This is a great piece.
"The biggest mistake professionally successful people make is attempting to sustain peak accomplishment indefinitely, trying to make use of the kind of fluid intelligence that begins fading relatively early in life."https://t.co/SwVIYvY4ee
— Morgan Housel (@morganhousel) June 20, 2019
Timely, from Seth Klarman: In a bull market, you learn that everything you buy was a good decision and everything you sold was a mistake. In a bear market, you learn the opposite: Everything you buy seems like a mistake, and everything you sell seems like a smart decision.
— Chris Mayer (@chriswmayer) June 20, 2019
I've read Sapiens once and done the online course twice. This is my favorite video in the course. I keep going back to it. If you haven't read the book or done the course, and need a nudge, watch this one clip on the Power of Myth and Imagined Realities:https://t.co/KSJ85qt0c2
— Fundoo Professor (@Sanjay__Bakshi) June 19, 2019
Great interview with David Abrams via Columbia Business School podcast .. delivered 15%+pa since 1999 ..
— MastersInvest.com (@mastersinvest) June 15, 2019
Dear investor: You are surrounded by liars. Rating companies, Auditors, Corporate managers (through their PR machines), Regulators (when they enable loose accounting), and Government (certainly in context of debt numbers, and maybe elsewhere too). You are on your own. Beware.
— Sanjay Bakshi (@Sanjay__Bakshi) June 14, 2019
'The Tao of Charlie Munger' by David Clark is easily the most impactful book I've read over the past 5 years.
I've read it probably 20 times, just to drill all of Munger's lessons into my head. Better than any MBA.
— Andrew Wilkinson (@awilkinson) June 11, 2019
I believe that you should define total addressable market (TAM) as the revenue a company would realize if it had 100 percent share of a market it could serve *while creating shareholder value.* The last bit is really important – it's not just size, it's size while creating value.
— Michael Mauboussin (@mjmauboussin) June 11, 2019
Random biased reading list:
– Gambler, by William C. Rempel
– The Manual of Ideas, by @JMihaljevic
– Dear Chairman, by @jeff_gramm
– Man’s Search for Meaning, by Viktor E. Frankl
– Red Notice, by @Billbrowder
– The Making of an American Capitalist, by Roger Lowenstein https://t.co/VNKDsDsB7M
— Owen Hofmeyr (@Tinyvalue) June 9, 2019
Mix the paint. Stretch the canvas. Get your hands dirty. Make the mistakes. Iterate.
"My observation is that the doers are the major thinkers. The people that really create the things that change the industry are both the thinker-doer in the same person." pic.twitter.com/h788QdjMtI
— Rocky Pruitt (@RockyPruitt) May 29, 2019
Just finished @jeff_gramm ‘s book “Dear Chairman” for the second time. This was one of the first investing books I bought back in late 2017 and I appreciated it so much more this time around. The mixture of history and insight is excellent for young investors! pic.twitter.com/EF3662Ebev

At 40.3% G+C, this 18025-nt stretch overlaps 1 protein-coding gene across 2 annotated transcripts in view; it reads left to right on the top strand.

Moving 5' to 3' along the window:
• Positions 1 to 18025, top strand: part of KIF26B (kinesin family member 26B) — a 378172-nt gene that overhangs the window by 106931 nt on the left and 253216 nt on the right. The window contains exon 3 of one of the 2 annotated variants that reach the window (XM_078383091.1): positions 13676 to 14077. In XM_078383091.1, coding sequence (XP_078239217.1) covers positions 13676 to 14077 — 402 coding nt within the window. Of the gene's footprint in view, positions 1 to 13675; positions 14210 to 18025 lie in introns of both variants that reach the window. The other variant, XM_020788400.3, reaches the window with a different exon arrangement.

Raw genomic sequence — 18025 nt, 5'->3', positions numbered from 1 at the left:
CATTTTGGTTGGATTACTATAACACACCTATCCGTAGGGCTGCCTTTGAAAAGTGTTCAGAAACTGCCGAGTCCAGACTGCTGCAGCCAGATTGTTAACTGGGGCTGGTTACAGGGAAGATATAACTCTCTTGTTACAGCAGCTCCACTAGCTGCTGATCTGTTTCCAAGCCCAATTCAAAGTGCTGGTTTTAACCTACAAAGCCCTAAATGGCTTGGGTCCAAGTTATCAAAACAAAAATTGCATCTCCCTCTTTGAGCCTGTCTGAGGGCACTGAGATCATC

— Sam Key (@samkey12) May 30, 2019
Best mindset hack:
Changing the perception of a responsibility, obligation, burden, duty, task, to-do— from
“ I HAVE TO”…
into the perception of privilege, good fortune, gratitude, opportunity, a chance, a benefit, a right, ability, access
“I GET TO…
— Josh Wolfe (@wolfejosh) May 28, 2019
Judging by the # reviews on Amazon, not many people seem to know about this wonderful book (prob due to its length at 750 pages).
— Ram Bhupatiraju (@RamBhupatiraju) May 28, 2019
Name your intellectual starting five.
1. Marshall McLuhan
2. Robert Caro
3. John O’Donahue
4. Krista Tippett
5. Rory Sutherland
Now… Your turn.
— ᴅᴀᴠɪᴅ ᴘᴇʀᴇʟʟ ✌ (@david_perell) May 25, 2019
"If you want to get rich, don't do it for the money."
– Caleb Williams
— Paul Graham (@paulg) May 17, 2019
Amazon's three hiring criteria from 1998:
1. Will you admire this person?
2. Will this person raise the average level of effectiveness in the group they are entering?
3, along what dimension might this person be a superstar? pic.twitter.com/nQjAmvuEtt
— Taylor Pearson (@TaylorPearsonMe) May 16, 2019
After reading little else outside of investing books for the last two years, I have decided on 5 favorites:
1. Financial Shenanigans
2. Financial Statement Analysis: A Practitioner’s Guide
3. The Manual of Ideas
4. The Warren Buffett Way
5. The Most Important Thing
— Owen Hofmeyr (@Tinyvalue) May 17, 2019
"Believe me, it’s better to produce the balance-sheet of your own life than that of the grain market." — Seneca
— Remo Uherek (@remouherek) May 17, 2019
Frank Gehry, 90 (living). Frank Lloyd Wright, 91. Philip Johnson, 98. I. M. Pei, 102. Oscar Niemeyer, 104. Really famous architects seem to have really long lives.
— Jason Fried (@jasonfried) May 17, 2019
A simple strategy that will save you so many headaches: don't care about winning trivial arguments.